Regarding "breaking someone in half" - this brings up an important point. Thai Massage has the potential to be very strong and even painful, if not applied with lots of sensitivity. I have received my fair share of sessions where I felt like someone tried to break me in half LOL.
Without adapting this work to the individual client, Thai Massage can be a butcher job. With the right sensitivity, it can be a masterful tool to help people and make them feel great.
Thank you for the Anatomy of a move. These little memory tools are helpful. I feel that the moves are getting more complex, or at least now since there are all sorts of adjustment possibilities there is a lot to choose from. This is all good. I had a willing client and she always lets me practice the move for the short person, or tall person, and she is pretty flexible so I can even do some power moves on her.
Even though she can take the power moves and the bigger stretches she still welcomed the rocking for the spinal twist along with the hip stretches and the lighter touch sometimes. I find getting feedback is so helpful. I suppose in real practice I would check in periodically to see if the stretches are appropriate but after a while I hope to get more of a feel for it. I am finding that little adjustments to my body posture like bracing my clients foot in place with my foot makes a huge difference in keeping control of slippage. I must remember the postural details for both our benefit.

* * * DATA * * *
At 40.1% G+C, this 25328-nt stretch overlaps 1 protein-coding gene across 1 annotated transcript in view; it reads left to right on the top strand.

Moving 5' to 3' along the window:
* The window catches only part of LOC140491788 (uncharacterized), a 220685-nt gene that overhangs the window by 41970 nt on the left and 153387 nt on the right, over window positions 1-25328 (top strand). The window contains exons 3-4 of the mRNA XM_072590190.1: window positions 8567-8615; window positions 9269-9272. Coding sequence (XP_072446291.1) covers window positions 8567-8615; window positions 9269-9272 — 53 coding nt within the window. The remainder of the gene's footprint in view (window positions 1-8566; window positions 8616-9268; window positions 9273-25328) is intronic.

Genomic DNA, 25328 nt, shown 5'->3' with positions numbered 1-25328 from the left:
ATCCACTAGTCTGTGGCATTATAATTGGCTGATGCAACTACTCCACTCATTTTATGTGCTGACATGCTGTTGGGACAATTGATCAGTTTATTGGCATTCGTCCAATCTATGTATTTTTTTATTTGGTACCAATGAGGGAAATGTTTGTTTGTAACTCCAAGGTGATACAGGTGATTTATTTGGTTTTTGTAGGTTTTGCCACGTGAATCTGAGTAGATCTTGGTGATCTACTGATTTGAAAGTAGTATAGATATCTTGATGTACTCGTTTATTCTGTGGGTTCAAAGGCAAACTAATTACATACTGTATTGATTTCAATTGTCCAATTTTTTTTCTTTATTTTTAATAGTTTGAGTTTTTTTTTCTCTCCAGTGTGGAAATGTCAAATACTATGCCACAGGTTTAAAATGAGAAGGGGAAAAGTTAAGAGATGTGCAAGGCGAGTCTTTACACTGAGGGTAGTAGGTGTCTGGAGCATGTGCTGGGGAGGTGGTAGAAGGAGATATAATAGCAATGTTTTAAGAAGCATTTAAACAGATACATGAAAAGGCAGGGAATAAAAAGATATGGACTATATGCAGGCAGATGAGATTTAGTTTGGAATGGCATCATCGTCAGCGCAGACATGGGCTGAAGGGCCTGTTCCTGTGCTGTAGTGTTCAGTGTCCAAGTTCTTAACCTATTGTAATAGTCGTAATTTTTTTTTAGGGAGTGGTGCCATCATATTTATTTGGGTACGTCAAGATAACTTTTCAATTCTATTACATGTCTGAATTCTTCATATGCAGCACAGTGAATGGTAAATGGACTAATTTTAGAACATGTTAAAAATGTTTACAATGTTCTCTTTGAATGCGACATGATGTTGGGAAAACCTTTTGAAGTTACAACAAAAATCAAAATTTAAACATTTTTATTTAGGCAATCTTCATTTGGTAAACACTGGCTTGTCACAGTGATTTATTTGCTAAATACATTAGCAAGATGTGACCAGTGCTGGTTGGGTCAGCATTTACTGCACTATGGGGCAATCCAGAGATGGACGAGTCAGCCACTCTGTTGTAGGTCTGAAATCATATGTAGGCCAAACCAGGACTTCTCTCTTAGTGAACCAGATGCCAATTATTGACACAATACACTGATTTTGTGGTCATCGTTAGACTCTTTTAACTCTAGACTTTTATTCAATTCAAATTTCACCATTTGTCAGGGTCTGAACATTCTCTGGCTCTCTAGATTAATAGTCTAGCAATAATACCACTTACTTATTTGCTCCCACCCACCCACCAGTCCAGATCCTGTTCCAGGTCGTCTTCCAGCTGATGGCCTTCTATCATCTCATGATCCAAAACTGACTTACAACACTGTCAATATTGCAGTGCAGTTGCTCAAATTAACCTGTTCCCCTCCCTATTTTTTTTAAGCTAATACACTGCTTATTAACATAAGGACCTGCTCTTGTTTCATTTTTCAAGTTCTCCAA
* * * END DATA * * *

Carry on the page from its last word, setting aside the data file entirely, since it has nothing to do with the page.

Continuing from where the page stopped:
Though I thought for sure that it would be a challenge to shift my body in the stretch modification for the stronger stretch, it actually was quite easy as I could rely on my body weight more and didn't have to use as much balance.
i am so enjoying this training Shama. More than I even thought I would. Perhaps I just need to get out of my own way!
I am happy to hear that you are enjoying the training!
There is no question that Thai Massage is a rather complex system since there are so many techniques, and they all have their own variations and modifications. On the upside, once you get good at it, you will have an awesome skill set and not much competition.